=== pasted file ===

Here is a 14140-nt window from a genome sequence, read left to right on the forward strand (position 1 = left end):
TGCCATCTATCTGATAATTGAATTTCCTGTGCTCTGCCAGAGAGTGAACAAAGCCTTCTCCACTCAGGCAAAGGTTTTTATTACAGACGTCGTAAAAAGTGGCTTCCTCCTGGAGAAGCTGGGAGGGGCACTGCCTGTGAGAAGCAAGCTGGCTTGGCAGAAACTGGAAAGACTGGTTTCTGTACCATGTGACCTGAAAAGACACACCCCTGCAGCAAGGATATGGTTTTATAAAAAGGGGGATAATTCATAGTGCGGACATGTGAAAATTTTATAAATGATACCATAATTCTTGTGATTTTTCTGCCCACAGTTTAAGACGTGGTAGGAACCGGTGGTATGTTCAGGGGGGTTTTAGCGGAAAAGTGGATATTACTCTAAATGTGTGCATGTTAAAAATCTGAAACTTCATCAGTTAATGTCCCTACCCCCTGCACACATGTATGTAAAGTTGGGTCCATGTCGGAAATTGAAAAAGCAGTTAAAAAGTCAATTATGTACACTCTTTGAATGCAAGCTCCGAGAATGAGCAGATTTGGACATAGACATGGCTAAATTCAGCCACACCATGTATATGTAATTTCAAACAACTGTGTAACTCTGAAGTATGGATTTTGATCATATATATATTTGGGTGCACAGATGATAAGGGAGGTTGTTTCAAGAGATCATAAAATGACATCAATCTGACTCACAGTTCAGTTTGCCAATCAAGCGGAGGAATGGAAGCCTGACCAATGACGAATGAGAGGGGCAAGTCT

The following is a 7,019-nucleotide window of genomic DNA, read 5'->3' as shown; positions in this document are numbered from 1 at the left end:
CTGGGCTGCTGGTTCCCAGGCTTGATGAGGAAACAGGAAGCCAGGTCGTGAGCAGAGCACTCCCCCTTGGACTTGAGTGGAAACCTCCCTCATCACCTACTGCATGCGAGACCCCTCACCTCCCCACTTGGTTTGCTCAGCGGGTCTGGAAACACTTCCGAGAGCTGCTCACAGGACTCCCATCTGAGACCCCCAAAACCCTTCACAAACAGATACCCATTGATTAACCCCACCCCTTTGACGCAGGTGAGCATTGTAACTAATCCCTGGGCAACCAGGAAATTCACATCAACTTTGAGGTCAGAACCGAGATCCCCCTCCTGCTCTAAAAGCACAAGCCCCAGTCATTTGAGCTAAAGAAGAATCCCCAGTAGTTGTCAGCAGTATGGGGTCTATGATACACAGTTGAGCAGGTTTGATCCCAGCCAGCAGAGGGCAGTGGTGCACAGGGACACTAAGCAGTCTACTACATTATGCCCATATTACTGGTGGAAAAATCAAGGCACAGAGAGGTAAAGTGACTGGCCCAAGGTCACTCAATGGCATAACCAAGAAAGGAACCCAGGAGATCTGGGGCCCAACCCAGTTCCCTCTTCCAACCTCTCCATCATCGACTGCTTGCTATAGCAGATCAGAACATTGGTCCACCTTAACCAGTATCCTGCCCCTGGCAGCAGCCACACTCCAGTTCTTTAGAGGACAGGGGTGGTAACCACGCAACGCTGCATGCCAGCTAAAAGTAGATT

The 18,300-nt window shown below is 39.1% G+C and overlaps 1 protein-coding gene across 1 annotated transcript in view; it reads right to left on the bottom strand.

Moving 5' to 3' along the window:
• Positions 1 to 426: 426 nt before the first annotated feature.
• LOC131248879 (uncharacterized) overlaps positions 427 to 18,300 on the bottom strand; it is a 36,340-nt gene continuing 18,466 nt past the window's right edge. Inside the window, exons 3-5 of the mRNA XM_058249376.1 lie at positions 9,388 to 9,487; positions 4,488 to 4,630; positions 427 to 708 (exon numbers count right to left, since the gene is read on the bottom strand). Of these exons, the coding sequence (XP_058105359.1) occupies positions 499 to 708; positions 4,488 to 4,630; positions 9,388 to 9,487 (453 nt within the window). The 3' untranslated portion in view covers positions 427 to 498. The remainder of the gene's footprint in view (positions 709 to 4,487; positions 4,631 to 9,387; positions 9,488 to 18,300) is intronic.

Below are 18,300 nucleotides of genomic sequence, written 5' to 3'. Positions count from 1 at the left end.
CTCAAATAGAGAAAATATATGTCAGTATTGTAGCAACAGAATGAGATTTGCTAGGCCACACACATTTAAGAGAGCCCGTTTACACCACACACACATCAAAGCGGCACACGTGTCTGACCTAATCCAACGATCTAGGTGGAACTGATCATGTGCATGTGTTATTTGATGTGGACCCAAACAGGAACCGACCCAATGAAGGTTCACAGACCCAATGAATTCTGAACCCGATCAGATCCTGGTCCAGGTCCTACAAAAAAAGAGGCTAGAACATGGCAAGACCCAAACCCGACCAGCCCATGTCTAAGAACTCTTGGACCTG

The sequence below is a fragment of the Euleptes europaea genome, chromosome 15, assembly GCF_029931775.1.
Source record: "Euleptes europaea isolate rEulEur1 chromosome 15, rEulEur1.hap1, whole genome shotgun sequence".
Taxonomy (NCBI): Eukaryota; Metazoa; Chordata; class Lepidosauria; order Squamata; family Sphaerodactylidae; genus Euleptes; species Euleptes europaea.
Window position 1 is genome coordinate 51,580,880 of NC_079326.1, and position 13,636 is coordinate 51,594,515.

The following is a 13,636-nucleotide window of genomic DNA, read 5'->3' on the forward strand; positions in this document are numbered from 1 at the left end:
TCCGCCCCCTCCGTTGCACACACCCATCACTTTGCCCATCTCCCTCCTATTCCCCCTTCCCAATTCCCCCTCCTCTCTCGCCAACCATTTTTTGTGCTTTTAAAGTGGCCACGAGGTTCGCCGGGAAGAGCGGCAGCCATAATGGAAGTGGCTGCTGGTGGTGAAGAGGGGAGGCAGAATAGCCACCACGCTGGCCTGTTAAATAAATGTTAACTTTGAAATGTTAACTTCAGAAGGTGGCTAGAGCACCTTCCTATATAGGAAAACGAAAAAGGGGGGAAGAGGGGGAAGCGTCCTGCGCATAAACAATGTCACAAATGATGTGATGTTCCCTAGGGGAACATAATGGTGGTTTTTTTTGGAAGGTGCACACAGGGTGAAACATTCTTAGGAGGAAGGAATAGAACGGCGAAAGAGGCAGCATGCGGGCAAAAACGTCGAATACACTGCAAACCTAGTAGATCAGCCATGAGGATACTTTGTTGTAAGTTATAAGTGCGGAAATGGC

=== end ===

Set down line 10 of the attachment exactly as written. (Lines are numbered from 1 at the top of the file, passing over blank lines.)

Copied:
CTCAAATAGAGAAAATATATGTCAGTATTGTAGCAACAGAATGAGATTTGCTAGGCCACACACATTTAAGAGAGCCCGTTTACACCACACACACATCAAAGCGGCACACGTGTCTGACCTAATCCAACGATCTAGGTGGAACTGATCATGTGCATGTGTTATTTGATGTGGACCCAAACAGGAACCGACCCAATGAAGGTTCACAGACCCAATGAATTCTGAACCCGATCAGATCCTGGTCCAGGTCCTACAAAAAAAGAGGCTAGAACATGGCAAGACCCAAACCCGACCAGCCCATGTCTAAGAACTCTTGGACCTG